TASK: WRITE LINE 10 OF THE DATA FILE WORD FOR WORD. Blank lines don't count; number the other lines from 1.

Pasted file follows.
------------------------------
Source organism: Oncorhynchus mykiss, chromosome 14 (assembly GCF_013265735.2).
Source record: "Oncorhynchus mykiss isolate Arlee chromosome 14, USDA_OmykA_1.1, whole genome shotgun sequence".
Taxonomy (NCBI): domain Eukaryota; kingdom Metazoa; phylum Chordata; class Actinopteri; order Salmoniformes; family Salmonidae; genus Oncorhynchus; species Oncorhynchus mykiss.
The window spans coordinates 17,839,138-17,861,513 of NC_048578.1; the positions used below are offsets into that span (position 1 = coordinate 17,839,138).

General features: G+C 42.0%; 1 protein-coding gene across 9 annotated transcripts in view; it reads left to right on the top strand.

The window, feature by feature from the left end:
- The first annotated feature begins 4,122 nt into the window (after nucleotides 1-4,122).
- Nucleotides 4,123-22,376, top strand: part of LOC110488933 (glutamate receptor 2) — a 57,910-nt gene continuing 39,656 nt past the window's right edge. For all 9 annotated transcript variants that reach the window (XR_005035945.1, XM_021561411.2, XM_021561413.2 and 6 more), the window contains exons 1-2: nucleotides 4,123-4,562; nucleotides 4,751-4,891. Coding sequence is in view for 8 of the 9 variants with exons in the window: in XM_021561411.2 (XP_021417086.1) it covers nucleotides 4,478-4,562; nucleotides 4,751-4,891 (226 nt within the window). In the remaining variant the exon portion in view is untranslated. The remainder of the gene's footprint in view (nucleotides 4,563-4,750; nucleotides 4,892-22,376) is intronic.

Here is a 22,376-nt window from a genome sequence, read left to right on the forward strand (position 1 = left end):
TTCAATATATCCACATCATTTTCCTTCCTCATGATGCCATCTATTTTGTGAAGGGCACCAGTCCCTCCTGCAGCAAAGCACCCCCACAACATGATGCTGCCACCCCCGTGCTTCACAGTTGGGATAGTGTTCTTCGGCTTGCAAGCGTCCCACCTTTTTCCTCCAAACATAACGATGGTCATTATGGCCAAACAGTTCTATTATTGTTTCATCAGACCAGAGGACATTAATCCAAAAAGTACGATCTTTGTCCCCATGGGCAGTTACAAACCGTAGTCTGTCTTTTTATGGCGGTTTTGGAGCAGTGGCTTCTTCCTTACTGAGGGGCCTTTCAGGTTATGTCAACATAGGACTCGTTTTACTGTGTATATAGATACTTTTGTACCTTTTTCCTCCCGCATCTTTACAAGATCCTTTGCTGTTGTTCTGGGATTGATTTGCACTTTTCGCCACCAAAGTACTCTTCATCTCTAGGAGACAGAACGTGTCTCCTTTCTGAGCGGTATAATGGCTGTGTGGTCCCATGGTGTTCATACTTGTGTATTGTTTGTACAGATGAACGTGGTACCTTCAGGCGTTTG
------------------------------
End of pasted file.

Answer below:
TTCAATATATCCACATCATTTTCCTTCCTCATGATGCCATCTATTTTGTGAAGGGCACCAGTCCCTCCTGCAGCAAAGCACCCCCACAACATGATGCTGCCACCCCCGTGCTTCACAGTTGGGATAGTGTTCTTCGGCTTGCAAGCGTCCCACCTTTTTCCTCCAAACATAACGATGGTCATTATGGCCAAACAGTTCTATTATTGTTTCATCAGACCAGAGGACATTAATCCAAAAAGTACGATCTTTGTCCCCATGGGCAGTTACAAACCGTAGTCTGTCTTTTTATGGCGGTTTTGGAGCAGTGGCTTCTTCCTTACTGAGGGGCCTTTCAGGTTATGTCAACATAGGACTCGTTTTACTGTGTATATAGATACTTTTGTACCTTTTTCCTCCCGCATCTTTACAAGATCCTTTGCTGTTGTTCTGGGATTGATTTGCACTTTTCGCCACCAAAGTACTCTTCATCTCTAGGAGACAGAACGTGTCTCCTTTCTGAGCGGTATAATGGCTGTGTGGTCCCATGGTGTTCATACTTGTGTATTGTTTGTACAGATGAACGTGGTACCTTCAGGCGTTTG